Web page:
As we approach the anniversary of the first national lockdown, vaccinations are gathering pace and a cautious optimism is emerging with the spring sunshine. UK holiday bookings have surged, and landlords are reporting increased interest in restaurant and shop premises from those hoping for a ‘roaring twenties’ style spending spree, fuelled by those lucky enough to emerge from the pandemic still in work and with 12 months of enforced savings in the bank.
Many of those city centre premises will, however, be hoping that the office workers return, for their early morning coffee, working lunches and post work celebrations. Whether they will, in meaningful numbers, is a real point of debate. Whilst, unsurprisingly, many big tech companies have decided to become fully decentralised, for others, such as law firms and accountancy practices the need to train staff in a collaborative apprenticeship culture remains a high priority. HSBC has unveiled plans to reduce its office footprint by 40%, but the flexible office space provider IWG is reporting record demand across its books.
We at HCR had started looking into the future of workspace at the start of 2019. With nine offices across the central band of England and Wales, from Cardiff to Cambridge, we have a diverse client base and we wanted their views on how the working landscape was changing, as we ourselves evolved at pace.
Having completed a survey early in 2019, we were able to revisit that after the first lockdown and compare and contrast what people valued in their working environments, whether they enjoyed homeworking, and whether employers found it affected productivity. The results can be found here – it makes interesting reading.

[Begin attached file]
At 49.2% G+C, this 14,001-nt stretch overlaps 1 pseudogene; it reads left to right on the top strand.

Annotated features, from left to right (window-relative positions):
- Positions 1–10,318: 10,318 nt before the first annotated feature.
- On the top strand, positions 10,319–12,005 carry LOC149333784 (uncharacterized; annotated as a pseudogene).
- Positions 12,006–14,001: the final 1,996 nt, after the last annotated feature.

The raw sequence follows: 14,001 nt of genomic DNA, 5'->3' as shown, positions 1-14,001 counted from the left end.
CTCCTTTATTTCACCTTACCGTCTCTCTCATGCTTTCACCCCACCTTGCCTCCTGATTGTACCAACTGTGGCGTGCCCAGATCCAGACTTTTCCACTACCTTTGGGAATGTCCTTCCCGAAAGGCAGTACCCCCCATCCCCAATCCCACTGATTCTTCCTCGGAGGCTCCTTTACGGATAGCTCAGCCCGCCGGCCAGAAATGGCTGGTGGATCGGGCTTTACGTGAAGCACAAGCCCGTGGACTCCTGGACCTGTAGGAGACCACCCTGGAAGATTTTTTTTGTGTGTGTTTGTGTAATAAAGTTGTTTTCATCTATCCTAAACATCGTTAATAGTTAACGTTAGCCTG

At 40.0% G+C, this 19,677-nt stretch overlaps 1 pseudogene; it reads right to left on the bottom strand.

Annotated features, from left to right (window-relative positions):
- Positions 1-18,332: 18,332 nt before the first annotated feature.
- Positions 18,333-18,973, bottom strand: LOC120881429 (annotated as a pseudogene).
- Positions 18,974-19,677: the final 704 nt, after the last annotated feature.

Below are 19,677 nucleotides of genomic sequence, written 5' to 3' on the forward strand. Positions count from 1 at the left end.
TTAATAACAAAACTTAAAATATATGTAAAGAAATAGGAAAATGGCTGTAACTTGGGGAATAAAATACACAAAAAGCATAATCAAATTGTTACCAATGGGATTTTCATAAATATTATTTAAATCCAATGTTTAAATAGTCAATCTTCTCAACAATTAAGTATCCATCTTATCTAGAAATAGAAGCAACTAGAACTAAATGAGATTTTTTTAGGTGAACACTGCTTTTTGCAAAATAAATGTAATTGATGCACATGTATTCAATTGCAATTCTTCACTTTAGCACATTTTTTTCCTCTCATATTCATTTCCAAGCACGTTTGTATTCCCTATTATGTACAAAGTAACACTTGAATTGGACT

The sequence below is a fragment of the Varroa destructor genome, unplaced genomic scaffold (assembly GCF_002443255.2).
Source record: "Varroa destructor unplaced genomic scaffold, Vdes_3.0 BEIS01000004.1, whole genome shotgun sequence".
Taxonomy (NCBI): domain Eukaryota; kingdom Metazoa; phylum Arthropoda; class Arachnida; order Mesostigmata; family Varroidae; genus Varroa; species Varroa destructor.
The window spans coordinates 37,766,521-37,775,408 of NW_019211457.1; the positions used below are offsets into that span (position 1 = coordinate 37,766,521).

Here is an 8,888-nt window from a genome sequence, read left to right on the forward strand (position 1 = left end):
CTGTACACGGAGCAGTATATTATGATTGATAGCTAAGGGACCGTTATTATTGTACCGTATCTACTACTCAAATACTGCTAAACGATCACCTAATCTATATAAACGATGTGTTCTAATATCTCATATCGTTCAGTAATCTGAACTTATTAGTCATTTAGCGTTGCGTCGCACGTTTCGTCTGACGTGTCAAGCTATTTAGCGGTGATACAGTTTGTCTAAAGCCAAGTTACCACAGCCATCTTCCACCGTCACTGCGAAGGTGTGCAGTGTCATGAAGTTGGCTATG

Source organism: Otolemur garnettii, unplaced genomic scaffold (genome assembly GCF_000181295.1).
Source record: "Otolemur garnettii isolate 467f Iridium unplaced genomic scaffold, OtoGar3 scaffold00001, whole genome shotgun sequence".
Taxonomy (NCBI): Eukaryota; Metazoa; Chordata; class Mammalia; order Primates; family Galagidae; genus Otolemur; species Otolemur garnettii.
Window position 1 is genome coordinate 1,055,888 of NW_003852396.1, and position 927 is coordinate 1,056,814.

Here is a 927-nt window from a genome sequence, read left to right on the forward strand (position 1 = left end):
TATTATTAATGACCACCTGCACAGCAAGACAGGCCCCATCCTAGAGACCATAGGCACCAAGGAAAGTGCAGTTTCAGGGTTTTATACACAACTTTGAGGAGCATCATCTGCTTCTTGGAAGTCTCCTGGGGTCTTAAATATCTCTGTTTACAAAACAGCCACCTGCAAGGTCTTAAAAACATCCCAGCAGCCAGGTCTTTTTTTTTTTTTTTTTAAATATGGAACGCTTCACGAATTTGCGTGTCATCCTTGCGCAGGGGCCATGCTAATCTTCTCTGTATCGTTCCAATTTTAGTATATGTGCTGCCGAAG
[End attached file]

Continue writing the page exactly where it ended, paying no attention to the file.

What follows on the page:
Before the pandemic, most people considered themselves effective at home, and most found it had a beneficial effect on their wellbeing. Afterwards, that figure was reduced, with more people reporting decreased productivity and negative impact on wellbeing than before.
So, a balance will need to be struck, perhaps the 3/2 model, to ensure maximum well-being and productivity for both employer and employee. Employers generally put less value on the workspace itself, whereas employees, both pre and post pandemic, value their personal space. That, plus the need for a continued Covid-19 secure work environment, suggests a move away from the recent trend of hot desking back to a dedicated desk.
But no one values commuting, and video conferencing has expanded hugely, so the need to travel for work will be much reduced. We may see fewer large centralised office hubs and more smaller spaces which can be booked for occasional collaborative team meetings and will deal with admin heavy tasks such as scanning, post and delivery. This in turn could see the balance return to smaller towns across the UK, allowing the economy to thrive in previously neglected areas.
Overwhelmingly what people miss most about the office is other people. Whilst the office may change shape and location, we are human, and we like being with our tribe.